Seniors hear about Social Security options

Published 12:00 am Wednesday, October 19, 2005

What will the future hold for those on Social Security?

The Suffolk Chapter of the AARP (Chapter 4030) heard a presentation from Social Security expert Diane Sinclair, who addressed that question and others during their monthly meeting on Tuesday morning at the Open Door Church.

“The key message here is that Social Security needs to be strengthened, but the solution shouldn’t be worse than the problem,” Sinclair said.

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Speaking mostly about possible future legislation that could introduce a private-account option within Social Security and workers’ payroll taxes, Sinclair offered alternative reform ideas. AARP’s position is against personal accounts.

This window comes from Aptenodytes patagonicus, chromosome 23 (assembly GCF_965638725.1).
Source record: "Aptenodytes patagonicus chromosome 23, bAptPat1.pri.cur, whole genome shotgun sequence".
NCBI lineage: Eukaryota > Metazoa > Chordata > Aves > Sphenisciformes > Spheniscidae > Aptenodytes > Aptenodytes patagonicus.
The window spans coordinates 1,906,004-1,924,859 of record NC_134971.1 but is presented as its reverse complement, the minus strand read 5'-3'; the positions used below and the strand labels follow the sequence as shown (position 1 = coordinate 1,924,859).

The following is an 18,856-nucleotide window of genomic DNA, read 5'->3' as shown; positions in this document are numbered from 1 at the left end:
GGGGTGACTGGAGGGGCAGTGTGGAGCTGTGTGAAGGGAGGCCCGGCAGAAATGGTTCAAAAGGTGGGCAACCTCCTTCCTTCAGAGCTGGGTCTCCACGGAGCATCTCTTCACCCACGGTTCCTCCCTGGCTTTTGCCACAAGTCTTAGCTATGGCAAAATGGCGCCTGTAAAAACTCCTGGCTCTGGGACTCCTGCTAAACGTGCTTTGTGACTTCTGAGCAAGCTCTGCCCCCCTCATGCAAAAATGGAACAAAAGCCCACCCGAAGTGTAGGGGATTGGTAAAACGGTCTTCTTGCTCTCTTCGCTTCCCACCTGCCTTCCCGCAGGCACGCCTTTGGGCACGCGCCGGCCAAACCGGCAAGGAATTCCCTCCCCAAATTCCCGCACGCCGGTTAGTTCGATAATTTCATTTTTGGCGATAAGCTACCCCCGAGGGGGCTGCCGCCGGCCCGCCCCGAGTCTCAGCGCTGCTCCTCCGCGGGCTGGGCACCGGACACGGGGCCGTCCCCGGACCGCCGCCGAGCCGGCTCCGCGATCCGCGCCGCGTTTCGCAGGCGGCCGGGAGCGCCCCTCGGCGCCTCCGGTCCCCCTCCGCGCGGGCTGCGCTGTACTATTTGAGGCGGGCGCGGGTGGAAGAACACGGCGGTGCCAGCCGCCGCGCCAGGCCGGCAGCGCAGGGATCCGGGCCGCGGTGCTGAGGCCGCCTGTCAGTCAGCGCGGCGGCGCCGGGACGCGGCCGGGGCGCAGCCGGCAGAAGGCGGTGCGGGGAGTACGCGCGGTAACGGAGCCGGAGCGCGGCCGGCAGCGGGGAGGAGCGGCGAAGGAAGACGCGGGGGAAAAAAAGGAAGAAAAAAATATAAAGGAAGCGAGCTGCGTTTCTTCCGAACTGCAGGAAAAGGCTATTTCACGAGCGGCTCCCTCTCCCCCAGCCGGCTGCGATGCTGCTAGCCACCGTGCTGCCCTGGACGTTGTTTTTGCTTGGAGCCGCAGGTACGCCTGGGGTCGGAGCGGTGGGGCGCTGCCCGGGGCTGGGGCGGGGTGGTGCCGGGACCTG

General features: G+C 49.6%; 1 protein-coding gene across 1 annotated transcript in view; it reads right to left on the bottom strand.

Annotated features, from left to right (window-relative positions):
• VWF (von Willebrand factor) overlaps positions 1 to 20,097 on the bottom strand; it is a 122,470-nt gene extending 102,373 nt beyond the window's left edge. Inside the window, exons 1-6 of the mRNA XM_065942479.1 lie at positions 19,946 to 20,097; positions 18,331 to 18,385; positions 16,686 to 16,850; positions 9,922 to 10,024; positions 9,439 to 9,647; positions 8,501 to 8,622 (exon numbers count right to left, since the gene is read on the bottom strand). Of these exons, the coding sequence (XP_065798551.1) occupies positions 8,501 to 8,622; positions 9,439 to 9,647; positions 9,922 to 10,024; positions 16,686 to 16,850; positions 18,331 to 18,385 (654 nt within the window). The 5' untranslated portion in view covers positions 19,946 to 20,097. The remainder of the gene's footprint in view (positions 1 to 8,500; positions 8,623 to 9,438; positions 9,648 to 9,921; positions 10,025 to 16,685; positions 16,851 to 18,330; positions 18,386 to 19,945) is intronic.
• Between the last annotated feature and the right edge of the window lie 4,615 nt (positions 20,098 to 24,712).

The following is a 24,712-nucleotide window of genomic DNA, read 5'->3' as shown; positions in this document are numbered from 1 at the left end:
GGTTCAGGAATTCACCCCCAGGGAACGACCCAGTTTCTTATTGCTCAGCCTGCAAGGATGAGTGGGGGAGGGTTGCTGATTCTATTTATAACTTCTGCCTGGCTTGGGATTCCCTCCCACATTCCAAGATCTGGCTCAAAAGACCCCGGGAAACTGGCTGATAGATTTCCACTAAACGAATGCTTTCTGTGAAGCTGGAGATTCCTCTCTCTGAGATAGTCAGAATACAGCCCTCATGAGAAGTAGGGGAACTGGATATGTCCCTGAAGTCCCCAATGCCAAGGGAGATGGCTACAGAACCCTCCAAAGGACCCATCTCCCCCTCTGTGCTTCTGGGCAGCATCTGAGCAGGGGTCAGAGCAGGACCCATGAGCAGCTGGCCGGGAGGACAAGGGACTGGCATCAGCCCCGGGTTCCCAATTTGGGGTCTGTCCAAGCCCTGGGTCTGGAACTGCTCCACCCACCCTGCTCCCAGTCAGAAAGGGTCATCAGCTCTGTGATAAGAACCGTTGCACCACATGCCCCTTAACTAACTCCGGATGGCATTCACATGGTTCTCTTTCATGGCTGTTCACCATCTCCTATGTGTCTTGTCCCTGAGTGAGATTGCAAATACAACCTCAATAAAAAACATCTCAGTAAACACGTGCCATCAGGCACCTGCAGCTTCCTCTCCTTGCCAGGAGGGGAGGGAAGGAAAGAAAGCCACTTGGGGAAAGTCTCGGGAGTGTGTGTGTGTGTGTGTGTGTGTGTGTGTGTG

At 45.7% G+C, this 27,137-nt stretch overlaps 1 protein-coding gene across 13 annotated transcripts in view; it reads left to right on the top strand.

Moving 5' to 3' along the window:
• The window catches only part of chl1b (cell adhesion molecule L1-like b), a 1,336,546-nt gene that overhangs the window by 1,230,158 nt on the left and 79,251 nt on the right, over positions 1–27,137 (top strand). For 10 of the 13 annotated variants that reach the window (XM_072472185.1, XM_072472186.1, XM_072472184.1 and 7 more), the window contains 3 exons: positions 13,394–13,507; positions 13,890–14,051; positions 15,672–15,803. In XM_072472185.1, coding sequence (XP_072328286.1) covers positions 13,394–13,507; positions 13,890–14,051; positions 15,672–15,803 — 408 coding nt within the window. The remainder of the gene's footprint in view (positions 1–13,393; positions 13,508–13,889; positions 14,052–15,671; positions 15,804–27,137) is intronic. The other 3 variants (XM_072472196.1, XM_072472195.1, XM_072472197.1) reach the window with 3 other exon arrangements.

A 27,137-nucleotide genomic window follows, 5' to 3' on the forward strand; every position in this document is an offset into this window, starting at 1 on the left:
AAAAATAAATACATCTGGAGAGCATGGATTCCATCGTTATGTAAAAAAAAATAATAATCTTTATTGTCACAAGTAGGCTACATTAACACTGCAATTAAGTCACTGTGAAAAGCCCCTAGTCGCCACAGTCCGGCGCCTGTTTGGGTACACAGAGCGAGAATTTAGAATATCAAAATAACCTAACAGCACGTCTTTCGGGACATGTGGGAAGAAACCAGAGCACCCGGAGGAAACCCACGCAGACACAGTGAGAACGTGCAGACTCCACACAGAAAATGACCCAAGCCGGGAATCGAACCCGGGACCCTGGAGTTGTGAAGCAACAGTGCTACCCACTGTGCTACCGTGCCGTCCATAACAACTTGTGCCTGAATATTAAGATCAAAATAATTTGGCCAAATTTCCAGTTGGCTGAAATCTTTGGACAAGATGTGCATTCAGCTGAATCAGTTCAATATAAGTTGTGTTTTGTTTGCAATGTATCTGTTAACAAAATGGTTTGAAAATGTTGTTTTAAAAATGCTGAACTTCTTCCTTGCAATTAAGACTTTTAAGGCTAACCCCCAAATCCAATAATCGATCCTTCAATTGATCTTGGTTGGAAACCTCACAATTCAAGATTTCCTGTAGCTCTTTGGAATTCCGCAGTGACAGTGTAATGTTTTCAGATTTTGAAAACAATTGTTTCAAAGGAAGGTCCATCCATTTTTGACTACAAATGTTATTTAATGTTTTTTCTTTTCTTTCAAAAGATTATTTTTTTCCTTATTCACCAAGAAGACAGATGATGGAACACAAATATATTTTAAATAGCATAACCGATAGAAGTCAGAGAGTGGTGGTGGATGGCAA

“We’re concerned about (private accounts) because it takes guaranteed money out of the system when it’s needed now,” Sinclair said during a series of slides.

AARP’s projections of Social Security’s solvency estimates benefits will remain at 100 percent of expected returns through 2041, at which time benefits would drop to about 70 percent.

The primary reform option voiced by Sinclair was to increase the level of earned annual wages subject to payroll taxes from $90,000 to $140,000.

The risk of private accounts losing money once invested, and the projected debt such legislation could cause, were other reasons given against lawmakers bringing personal accounts into Social Security.

“Contact your legislators,” Sinclair said, “they’re not really thinking about this right now.

It’s on the back burner and it shouldn’t be.”

In a March 2005 telephone poll of 1,000 AARP members, only 29 percent of those surveyed supported private accounts while 46 percent were “strongly opposed.”